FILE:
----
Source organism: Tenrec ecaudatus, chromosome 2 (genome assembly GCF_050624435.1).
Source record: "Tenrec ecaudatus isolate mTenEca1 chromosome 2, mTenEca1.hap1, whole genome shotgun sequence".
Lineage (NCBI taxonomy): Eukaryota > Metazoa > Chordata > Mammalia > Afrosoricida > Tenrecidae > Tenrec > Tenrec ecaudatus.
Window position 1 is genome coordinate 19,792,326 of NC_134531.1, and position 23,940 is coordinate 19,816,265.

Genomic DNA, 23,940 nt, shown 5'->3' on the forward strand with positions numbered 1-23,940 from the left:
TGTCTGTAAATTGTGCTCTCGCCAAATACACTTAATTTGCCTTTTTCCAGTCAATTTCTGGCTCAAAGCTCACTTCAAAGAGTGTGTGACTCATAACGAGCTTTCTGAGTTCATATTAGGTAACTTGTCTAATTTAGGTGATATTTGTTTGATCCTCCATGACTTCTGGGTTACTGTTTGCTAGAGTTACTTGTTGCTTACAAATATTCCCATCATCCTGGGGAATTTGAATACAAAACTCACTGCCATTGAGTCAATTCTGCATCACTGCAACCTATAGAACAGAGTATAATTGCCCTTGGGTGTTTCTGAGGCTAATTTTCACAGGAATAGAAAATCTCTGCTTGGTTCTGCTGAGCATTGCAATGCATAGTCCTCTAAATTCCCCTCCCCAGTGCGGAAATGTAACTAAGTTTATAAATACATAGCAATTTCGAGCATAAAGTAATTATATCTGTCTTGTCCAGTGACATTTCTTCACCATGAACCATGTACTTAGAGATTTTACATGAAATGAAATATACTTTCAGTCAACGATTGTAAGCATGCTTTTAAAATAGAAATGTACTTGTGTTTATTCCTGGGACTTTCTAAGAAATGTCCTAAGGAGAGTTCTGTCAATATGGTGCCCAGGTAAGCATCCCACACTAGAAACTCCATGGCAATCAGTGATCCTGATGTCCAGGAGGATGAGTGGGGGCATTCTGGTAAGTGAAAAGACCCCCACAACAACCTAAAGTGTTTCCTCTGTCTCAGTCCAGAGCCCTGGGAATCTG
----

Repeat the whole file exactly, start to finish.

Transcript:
Source organism: Tenrec ecaudatus, chromosome 2 (genome assembly GCF_050624435.1).
Source record: "Tenrec ecaudatus isolate mTenEca1 chromosome 2, mTenEca1.hap1, whole genome shotgun sequence".
Lineage (NCBI taxonomy): Eukaryota > Metazoa > Chordata > Mammalia > Afrosoricida > Tenrecidae > Tenrec > Tenrec ecaudatus.
Window position 1 is genome coordinate 19,792,326 of NC_134531.1, and position 23,940 is coordinate 19,816,265.

Genomic DNA, 23,940 nt, shown 5'->3' on the forward strand with positions numbered 1-23,940 from the left:
TGTCTGTAAATTGTGCTCTCGCCAAATACACTTAATTTGCCTTTTTCCAGTCAATTTCTGGCTCAAAGCTCACTTCAAAGAGTGTGTGACTCATAACGAGCTTTCTGAGTTCATATTAGGTAACTTGTCTAATTTAGGTGATATTTGTTTGATCCTCCATGACTTCTGGGTTACTGTTTGCTAGAGTTACTTGTTGCTTACAAATATTCCCATCATCCTGGGGAATTTGAATACAAAACTCACTGCCATTGAGTCAATTCTGCATCACTGCAACCTATAGAACAGAGTATAATTGCCCTTGGGTGTTTCTGAGGCTAATTTTCACAGGAATAGAAAATCTCTGCTTGGTTCTGCTGAGCATTGCAATGCATAGTCCTCTAAATTCCCCTCCCCAGTGCGGAAATGTAACTAAGTTTATAAATACATAGCAATTTCGAGCATAAAGTAATTATATCTGTCTTGTCCAGTGACATTTCTTCACCATGAACCATGTACTTAGAGATTTTACATGAAATGAAATATACTTTCAGTCAACGATTGTAAGCATGCTTTTAAAATAGAAATGTACTTGTGTTTATTCCTGGGACTTTCTAAGAAATGTCCTAAGGAGAGTTCTGTCAATATGGTGCCCAGGTAAGCATCCCACACTAGAAACTCCATGGCAATCAGTGATCCTGATGTCCAGGAGGATGAGTGGGGGCATTCTGGTAAGTGAAAAGACCCCCACAACAACCTAAAGTGTTTCCTCTGTCTCAGTCCAGAGCCCTGGGAATCTG